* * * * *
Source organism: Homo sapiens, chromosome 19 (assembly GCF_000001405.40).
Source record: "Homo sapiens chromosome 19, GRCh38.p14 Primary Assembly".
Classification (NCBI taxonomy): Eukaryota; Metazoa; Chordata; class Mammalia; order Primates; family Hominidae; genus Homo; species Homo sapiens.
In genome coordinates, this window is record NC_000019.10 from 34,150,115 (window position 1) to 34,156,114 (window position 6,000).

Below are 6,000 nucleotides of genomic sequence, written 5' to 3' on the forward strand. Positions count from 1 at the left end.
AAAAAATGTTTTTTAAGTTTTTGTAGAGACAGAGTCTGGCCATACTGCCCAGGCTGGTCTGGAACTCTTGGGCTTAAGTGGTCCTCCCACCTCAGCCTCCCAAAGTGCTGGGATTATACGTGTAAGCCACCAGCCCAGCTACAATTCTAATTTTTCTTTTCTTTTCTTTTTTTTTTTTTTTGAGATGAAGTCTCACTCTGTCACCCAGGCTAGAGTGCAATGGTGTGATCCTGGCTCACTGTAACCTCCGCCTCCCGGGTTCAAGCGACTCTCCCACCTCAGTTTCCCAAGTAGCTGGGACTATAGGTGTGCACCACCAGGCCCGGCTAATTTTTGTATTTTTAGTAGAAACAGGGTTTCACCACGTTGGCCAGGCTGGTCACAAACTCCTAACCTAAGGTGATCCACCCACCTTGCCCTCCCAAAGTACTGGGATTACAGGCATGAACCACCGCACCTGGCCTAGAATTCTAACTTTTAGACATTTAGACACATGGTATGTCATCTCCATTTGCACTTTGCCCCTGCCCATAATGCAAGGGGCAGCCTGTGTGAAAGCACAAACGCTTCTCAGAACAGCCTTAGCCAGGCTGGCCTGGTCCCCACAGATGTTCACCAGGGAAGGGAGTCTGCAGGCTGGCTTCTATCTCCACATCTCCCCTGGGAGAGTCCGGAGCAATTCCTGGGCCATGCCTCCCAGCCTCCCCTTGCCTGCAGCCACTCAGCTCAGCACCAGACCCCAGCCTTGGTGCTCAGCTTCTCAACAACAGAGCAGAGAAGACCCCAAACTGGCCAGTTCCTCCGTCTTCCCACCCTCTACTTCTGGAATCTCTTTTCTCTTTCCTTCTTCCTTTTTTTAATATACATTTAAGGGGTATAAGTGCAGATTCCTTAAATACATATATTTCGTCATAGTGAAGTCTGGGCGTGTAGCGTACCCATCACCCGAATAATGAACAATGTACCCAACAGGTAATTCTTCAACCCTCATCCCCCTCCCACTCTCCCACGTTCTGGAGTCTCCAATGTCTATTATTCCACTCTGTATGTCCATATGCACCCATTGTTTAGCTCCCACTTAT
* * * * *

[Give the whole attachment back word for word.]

Source organism: Homo sapiens, chromosome 19 (assembly GCF_000001405.40).
Source record: "Homo sapiens chromosome 19, GRCh38.p14 Primary Assembly".
Classification (NCBI taxonomy): Eukaryota; Metazoa; Chordata; class Mammalia; order Primates; family Hominidae; genus Homo; species Homo sapiens.
In genome coordinates, this window is record NC_000019.10 from 34,150,115 (window position 1) to 34,156,114 (window position 6,000).

Below are 6,000 nucleotides of genomic sequence, written 5' to 3' on the forward strand. Positions count from 1 at the left end.
AAAAAATGTTTTTTAAGTTTTTGTAGAGACAGAGTCTGGCCATACTGCCCAGGCTGGTCTGGAACTCTTGGGCTTAAGTGGTCCTCCCACCTCAGCCTCCCAAAGTGCTGGGATTATACGTGTAAGCCACCAGCCCAGCTACAATTCTAATTTTTCTTTTCTTTTCTTTTTTTTTTTTTTTGAGATGAAGTCTCACTCTGTCACCCAGGCTAGAGTGCAATGGTGTGATCCTGGCTCACTGTAACCTCCGCCTCCCGGGTTCAAGCGACTCTCCCACCTCAGTTTCCCAAGTAGCTGGGACTATAGGTGTGCACCACCAGGCCCGGCTAATTTTTGTATTTTTAGTAGAAACAGGGTTTCACCACGTTGGCCAGGCTGGTCACAAACTCCTAACCTAAGGTGATCCACCCACCTTGCCCTCCCAAAGTACTGGGATTACAGGCATGAACCACCGCACCTGGCCTAGAATTCTAACTTTTAGACATTTAGACACATGGTATGTCATCTCCATTTGCACTTTGCCCCTGCCCATAATGCAAGGGGCAGCCTGTGTGAAAGCACAAACGCTTCTCAGAACAGCCTTAGCCAGGCTGGCCTGGTCCCCACAGATGTTCACCAGGGAAGGGAGTCTGCAGGCTGGCTTCTATCTCCACATCTCCCCTGGGAGAGTCCGGAGCAATTCCTGGGCCATGCCTCCCAGCCTCCCCTTGCCTGCAGCCACTCAGCTCAGCACCAGACCCCAGCCTTGGTGCTCAGCTTCTCAACAACAGAGCAGAGAAGACCCCAAACTGGCCAGTTCCTCCGTCTTCCCACCCTCTACTTCTGGAATCTCTTTTCTCTTTCCTTCTTCCTTTTTTTAATATACATTTAAGGGGTATAAGTGCAGATTCCTTAAATACATATATTTCGTCATAGTGAAGTCTGGGCGTGTAGCGTACCCATCACCCGAATAATGAACAATGTACCCAACAGGTAATTCTTCAACCCTCATCCCCCTCCCACTCTCCCACGTTCTGGAGTCTCCAATGTCTATTATTCCACTCTGTATGTCCATATGCACCCATTGTTTAGCTCCCACTTAT